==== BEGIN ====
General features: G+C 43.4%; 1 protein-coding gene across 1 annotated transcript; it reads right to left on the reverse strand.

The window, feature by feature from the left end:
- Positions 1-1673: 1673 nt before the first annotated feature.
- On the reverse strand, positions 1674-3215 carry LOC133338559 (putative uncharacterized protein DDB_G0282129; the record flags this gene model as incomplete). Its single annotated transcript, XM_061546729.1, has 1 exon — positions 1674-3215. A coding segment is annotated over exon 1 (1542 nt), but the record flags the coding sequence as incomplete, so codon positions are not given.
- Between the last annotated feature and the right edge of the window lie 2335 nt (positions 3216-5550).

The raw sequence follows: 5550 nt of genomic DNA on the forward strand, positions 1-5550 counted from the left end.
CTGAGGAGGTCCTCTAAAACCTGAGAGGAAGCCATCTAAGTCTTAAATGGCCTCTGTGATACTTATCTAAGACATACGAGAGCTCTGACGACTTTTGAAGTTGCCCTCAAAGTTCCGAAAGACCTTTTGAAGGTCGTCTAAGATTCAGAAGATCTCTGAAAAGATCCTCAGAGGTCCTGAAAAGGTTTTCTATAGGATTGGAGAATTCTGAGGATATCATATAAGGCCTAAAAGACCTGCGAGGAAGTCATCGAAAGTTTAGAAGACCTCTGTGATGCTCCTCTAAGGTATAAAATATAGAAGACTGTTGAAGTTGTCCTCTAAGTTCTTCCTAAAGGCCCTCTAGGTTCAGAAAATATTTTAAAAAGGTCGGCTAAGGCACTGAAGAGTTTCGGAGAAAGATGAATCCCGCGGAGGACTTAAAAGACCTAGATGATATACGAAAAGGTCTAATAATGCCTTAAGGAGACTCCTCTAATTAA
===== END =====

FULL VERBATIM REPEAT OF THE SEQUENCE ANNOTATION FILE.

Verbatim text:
General features: G+C 43.4%; 1 protein-coding gene across 1 annotated transcript; it reads right to left on the reverse strand.

The window, feature by feature from the left end:
- Positions 1-1673: 1673 nt before the first annotated feature.
- On the reverse strand, positions 1674-3215 carry LOC133338559 (putative uncharacterized protein DDB_G0282129; the record flags this gene model as incomplete). Its single annotated transcript, XM_061546729.1, has 1 exon — positions 1674-3215. A coding segment is annotated over exon 1 (1542 nt), but the record flags the coding sequence as incomplete, so codon positions are not given.
- Between the last annotated feature and the right edge of the window lie 2335 nt (positions 3216-5550).

The raw sequence follows: 5550 nt of genomic DNA on the forward strand, positions 1-5550 counted from the left end.
CTGAGGAGGTCCTCTAAAACCTGAGAGGAAGCCATCTAAGTCTTAAATGGCCTCTGTGATACTTATCTAAGACATACGAGAGCTCTGACGACTTTTGAAGTTGCCCTCAAAGTTCCGAAAGACCTTTTGAAGGTCGTCTAAGATTCAGAAGATCTCTGAAAAGATCCTCAGAGGTCCTGAAAAGGTTTTCTATAGGATTGGAGAATTCTGAGGATATCATATAAGGCCTAAAAGACCTGCGAGGAAGTCATCGAAAGTTTAGAAGACCTCTGTGATGCTCCTCTAAGGTATAAAATATAGAAGACTGTTGAAGTTGTCCTCTAAGTTCTTCCTAAAGGCCCTCTAGGTTCAGAAAATATTTTAAAAAGGTCGGCTAAGGCACTGAAGAGTTTCGGAGAAAGATGAATCCCGCGGAGGACTTAAAAGACCTAGATGATATACGAAAAGGTCTAATAATGCCTTAAGGAGACTCCTCTAATTAA